The European Company (SE) (commonly also referred to as “Europa-AG”) is a recent type of legal entity. Since the end of 2004, this type of legal entity has enabled companies from different EEA Member States to form a holding company and to use the same in order to act as a unit in legal terms across the European Union. As a result, it is not necessary to form a separate company for each country. This enables international groups of companies to streamline their structures and to save costs.
The European Company can be formed by already existing companies only whose registered offices must be located in different States of the European Economic Area. The registered office of the European Company, i.e. the registered office laid down in the company’s articles of incorporation, must be located in the Member State where the head office is located. The company’s registered office as laid down in the articles of association can be moved to another Member State at any time. For this purpose, it is not necessary to dissolve the company or form a new company. Thanks to the European Company, an established enterprise can choose a more attractive company law or tax law.
Articles of association and corporate bodies
European Companies must draw up articles of associations which then have priority over national laws (if any). Besides the general meeting of shareholders, the articles of association of a European Company can provide for a board of directors or a management body and supervisory body.
A European Company must include the addition “SE” in its corporate name.
The capital of a European Company must amount to at least 120,000.00 euros, but it can also be denominated in francs or US dollars.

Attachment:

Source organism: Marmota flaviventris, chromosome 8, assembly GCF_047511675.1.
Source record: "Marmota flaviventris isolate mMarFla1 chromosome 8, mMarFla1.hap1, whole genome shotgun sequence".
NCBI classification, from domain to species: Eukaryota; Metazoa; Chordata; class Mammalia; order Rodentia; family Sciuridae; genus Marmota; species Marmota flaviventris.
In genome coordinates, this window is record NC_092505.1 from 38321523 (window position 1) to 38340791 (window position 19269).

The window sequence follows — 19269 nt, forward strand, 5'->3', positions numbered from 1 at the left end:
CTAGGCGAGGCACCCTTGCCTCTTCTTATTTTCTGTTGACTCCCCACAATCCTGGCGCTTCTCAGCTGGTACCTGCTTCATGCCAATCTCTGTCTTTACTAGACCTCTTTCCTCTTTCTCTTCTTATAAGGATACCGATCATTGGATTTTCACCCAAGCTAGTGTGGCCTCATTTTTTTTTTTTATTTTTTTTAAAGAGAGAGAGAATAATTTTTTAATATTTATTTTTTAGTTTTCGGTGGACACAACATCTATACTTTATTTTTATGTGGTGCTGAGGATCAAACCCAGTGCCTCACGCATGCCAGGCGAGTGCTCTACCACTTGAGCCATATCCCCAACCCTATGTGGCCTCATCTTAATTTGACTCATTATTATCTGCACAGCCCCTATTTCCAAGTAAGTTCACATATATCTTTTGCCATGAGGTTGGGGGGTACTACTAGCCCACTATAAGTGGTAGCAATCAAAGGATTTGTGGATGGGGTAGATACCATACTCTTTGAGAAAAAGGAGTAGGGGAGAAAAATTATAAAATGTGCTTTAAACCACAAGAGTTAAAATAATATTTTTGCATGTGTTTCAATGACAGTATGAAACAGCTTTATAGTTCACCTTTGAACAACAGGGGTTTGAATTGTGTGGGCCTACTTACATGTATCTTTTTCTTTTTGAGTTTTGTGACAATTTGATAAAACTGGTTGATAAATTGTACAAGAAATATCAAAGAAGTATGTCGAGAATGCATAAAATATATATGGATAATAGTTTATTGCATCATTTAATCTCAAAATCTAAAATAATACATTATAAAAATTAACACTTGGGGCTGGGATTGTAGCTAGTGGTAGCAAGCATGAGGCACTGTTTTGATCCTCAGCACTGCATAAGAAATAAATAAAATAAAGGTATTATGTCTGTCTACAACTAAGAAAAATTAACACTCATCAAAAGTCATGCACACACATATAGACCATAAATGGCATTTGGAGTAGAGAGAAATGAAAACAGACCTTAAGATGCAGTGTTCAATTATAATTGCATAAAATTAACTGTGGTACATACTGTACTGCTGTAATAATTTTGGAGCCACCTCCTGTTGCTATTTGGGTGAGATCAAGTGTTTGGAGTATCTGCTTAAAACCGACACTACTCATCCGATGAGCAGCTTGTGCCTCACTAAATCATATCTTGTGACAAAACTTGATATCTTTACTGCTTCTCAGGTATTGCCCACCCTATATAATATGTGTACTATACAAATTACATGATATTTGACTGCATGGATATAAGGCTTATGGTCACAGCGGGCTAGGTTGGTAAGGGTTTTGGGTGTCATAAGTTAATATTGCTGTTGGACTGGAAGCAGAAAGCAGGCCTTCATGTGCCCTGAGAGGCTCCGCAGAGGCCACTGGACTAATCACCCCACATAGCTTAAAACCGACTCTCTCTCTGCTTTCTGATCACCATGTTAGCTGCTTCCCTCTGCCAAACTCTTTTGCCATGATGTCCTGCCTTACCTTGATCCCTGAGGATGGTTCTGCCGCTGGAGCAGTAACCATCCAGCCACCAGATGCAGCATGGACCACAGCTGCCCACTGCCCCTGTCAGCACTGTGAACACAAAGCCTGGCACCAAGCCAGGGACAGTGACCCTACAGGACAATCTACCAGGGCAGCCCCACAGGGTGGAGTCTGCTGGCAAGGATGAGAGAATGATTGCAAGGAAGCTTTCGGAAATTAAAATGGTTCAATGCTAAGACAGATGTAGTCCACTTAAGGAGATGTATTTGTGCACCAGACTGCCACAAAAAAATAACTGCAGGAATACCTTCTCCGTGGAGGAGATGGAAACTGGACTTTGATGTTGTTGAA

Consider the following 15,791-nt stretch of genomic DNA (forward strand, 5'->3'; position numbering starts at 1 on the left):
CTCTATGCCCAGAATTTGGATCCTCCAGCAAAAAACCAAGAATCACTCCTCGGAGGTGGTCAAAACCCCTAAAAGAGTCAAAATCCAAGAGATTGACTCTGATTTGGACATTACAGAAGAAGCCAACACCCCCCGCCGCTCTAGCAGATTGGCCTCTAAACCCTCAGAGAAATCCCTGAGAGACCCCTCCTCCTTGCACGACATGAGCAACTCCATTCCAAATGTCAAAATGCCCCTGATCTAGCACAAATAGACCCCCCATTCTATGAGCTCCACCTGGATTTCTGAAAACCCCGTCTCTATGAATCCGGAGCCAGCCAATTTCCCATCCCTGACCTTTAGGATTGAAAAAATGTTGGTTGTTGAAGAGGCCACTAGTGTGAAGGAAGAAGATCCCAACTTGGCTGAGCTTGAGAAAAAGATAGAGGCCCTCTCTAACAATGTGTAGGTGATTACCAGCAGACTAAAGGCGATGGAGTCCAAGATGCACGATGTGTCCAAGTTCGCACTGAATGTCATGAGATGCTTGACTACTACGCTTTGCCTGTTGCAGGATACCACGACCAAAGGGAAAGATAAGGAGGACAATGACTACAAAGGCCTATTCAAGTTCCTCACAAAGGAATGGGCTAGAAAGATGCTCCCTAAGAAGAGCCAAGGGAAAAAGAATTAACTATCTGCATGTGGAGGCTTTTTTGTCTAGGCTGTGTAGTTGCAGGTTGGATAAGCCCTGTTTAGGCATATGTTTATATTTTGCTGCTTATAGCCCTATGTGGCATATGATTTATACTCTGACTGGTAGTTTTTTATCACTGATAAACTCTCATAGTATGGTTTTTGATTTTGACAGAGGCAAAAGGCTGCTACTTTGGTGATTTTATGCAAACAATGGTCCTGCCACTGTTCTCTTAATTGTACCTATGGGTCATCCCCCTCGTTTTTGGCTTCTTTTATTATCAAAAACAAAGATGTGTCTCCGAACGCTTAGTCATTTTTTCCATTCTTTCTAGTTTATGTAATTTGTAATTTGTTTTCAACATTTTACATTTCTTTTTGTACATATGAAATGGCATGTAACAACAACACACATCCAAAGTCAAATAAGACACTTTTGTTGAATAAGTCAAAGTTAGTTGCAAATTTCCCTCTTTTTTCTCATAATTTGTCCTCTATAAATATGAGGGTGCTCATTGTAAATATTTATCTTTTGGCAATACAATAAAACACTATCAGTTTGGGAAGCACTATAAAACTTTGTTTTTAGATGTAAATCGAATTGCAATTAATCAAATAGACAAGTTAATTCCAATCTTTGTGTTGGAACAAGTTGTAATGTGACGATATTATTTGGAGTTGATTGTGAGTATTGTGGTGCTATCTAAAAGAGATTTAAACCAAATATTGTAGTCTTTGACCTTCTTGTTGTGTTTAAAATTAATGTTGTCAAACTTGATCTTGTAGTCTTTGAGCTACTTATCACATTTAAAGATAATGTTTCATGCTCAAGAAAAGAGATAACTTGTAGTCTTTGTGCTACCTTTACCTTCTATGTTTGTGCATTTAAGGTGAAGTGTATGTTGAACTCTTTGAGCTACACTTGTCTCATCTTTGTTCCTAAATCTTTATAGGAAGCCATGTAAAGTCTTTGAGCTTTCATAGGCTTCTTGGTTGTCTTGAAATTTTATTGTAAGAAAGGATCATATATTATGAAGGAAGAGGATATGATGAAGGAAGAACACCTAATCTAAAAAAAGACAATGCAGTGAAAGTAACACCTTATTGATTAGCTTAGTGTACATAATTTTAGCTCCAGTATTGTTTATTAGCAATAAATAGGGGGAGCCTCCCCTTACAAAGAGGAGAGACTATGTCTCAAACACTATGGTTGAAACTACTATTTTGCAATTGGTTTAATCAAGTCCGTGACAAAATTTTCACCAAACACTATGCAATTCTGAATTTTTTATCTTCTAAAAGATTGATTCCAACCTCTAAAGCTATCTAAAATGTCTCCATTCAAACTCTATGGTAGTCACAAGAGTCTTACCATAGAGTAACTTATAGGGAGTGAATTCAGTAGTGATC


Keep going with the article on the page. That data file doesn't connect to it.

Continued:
The founders of a European Company can be only companies limited by shares, already existing European Companies or, with restrictions, companies with limited liability or other companies. An essential requirement for the formation of the company is its cross-border nature. The formation of a European Company is analogously governed by the provisions of the Liechtenstein legal framework regarding the formation of companies limited by shares (subject to the provisions of the SE Regulation). There are four manners in which a European Company can be formed:
- Merger of existing enterprises (the participating companies must be from at least two EU Member States)
- Formation of a holding SE
- Formation of a joint subsidiary SE by several companies or by an already existing SE
- Conversion of a national company limited by shares into an SE
Application and entry
For a European Company whose registered office as laid down in the articles of association is located in Liechtenstein, an application must be filed with the Office of Justice pursuant to the provisions relating to companies limited by shares, and they must be entered in the commercial register. The same applies to branch offices of such companies. The European Company acquires its legal personality only upon its entry in the commercial register.
Accounting and bookkeeping requirements
A European Company must draw up annual accounts which include the balance sheet, the profit and loss account, the notes to the annual accounts and the report on the course of business and the situation of the company. Again, the relevant legal provisions are those contained in the PGR for companies limited by shares.
Statutory basis (German only)